"They won't necessarily stay permanently in sync, but there will be steps coming out. We'll work out the exact detail over time," said Braben. Importantly, Braben suggested the new console versions won't have a negative impact on the PC version. "This is why I'm saying we won't necessarily update them at the same time. That's not an issue. PC development is still going from strength to strength - you've seen the cadence of updates we've had already, we're supporting the game and it's continuing to get better."

So what other considerations have been made for the console version of Elite: Dangerous? The updates that come to the PC in the coming months will be folded into the Xbox One version, and it seems that, for all intents and purposes, the console version will be identical to the PC version.

"Look at the community goals in 1.1, look at the two upcoming updates, they'll all be on Xbox," Braben said. "The game is continuing to get better, and that game is coming to Xbox - and there are more things we plan to do before then. The learning curve is an issue, we're aware of that. But then again, it's a great game that doesn't take you by the hand, and I love that. I felt it was something we'd largely lost in gaming - there's been a lot of dumbing down, even on PC, and it's great to see something I can get my teeth into."

There's the question of virtual reality, too - something that's become part of the PC experience thanks to its full-blooded support of Oculus Rift. Is that something being considered for future console versions - and can it take advantage of Microsoft's own Hololens technology?

"Morpheus looks good, as do a lot of the others," Braben replied. "Valve has the technology with the HTC thing, and there are others people are talking about. We're very well-placed to take advantage of all the VR solutions. From my point of view, it's such a nice experience. I love Elite with Oculus Rift. I suspect I'll love Elite with other head-mounted displays as well. I think the question, as we see more and more details of Hololens, is how well it would work with VR, never mind AR."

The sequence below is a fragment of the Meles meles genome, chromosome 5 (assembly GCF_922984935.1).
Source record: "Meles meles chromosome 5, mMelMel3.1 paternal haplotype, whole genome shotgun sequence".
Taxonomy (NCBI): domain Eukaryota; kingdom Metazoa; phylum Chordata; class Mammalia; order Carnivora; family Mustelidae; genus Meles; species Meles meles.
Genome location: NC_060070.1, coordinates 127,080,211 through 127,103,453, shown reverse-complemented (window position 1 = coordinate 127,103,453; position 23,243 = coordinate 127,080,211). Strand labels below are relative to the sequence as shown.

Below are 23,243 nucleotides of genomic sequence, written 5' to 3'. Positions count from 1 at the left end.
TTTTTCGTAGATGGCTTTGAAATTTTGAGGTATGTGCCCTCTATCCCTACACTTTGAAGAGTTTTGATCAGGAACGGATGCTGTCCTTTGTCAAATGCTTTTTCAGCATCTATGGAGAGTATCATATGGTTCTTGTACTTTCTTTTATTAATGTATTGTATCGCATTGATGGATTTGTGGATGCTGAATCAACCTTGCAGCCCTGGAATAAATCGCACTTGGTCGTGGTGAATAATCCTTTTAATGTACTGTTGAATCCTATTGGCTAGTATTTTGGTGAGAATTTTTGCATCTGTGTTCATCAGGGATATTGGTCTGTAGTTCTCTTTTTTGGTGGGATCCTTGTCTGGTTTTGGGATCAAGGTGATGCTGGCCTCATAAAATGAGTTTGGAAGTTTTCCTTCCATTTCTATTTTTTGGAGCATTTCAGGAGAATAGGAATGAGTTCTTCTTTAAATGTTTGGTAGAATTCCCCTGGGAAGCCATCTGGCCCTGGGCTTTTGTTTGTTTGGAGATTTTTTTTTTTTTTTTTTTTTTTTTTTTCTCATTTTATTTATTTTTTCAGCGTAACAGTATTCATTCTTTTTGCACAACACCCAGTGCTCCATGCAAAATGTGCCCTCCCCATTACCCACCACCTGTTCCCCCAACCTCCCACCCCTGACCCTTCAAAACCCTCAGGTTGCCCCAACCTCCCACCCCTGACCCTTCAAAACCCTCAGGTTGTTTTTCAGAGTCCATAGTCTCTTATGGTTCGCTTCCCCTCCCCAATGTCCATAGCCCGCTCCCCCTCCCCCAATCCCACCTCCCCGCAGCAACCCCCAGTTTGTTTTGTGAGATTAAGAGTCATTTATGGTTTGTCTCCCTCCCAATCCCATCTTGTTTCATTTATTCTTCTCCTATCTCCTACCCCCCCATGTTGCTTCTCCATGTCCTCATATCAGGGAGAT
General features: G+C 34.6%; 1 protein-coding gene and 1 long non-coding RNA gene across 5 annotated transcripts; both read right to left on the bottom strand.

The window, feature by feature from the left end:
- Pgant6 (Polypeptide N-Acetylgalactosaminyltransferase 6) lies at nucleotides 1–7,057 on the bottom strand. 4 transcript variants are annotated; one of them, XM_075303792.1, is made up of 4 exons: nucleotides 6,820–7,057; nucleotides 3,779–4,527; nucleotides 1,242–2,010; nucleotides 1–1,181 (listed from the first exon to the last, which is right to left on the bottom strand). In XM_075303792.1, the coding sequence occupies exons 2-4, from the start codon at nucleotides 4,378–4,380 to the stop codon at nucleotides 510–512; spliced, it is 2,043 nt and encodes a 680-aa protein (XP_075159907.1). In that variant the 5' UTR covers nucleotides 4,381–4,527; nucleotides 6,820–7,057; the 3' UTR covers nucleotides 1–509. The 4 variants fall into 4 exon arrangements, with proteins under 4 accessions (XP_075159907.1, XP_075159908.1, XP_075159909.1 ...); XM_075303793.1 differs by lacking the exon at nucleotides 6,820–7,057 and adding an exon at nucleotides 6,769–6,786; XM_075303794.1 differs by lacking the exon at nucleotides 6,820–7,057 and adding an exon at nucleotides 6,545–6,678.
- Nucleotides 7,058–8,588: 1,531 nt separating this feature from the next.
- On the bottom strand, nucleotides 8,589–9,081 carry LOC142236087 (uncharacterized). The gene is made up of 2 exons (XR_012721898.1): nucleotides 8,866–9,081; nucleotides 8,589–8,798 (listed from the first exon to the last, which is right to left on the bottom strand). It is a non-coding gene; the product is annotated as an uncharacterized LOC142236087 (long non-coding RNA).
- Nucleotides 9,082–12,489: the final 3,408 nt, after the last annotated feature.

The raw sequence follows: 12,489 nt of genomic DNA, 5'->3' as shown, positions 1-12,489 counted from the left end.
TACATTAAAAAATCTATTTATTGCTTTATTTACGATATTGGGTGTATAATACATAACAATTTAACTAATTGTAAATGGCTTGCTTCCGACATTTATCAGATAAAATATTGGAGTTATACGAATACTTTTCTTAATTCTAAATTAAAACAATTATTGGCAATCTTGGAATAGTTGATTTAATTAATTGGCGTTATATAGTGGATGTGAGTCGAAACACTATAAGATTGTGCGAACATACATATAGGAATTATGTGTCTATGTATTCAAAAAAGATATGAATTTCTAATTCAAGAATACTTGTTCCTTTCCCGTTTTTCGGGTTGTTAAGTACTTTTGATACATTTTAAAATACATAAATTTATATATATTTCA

As for how Elite Dangerous evolves over the future, it's going to be interesting to see how the console version fits into the ecosystem. As yet it's not confirmed whether Elite: Dangerous will ship in a box and on a disc, or whether it's being rolled out as a digital only release, though Braben's thinking in the long term about how all versions will evolve.

"I would like to see me building on it forever. For a very long time. There is so much more we can do, that I've already talked about - we've talked about landing on planets, walking around inside your spaceship, ship to ship boarding, all of those things. We've also said we'd have free updates, and paid for updates. It's all very exciting!"

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Martin Robinson

Martin Robinson

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Martin is Eurogamer's features and reviews editor. He has a Gradius 2 arcade board and likes to play racing games with special boots and gloves on.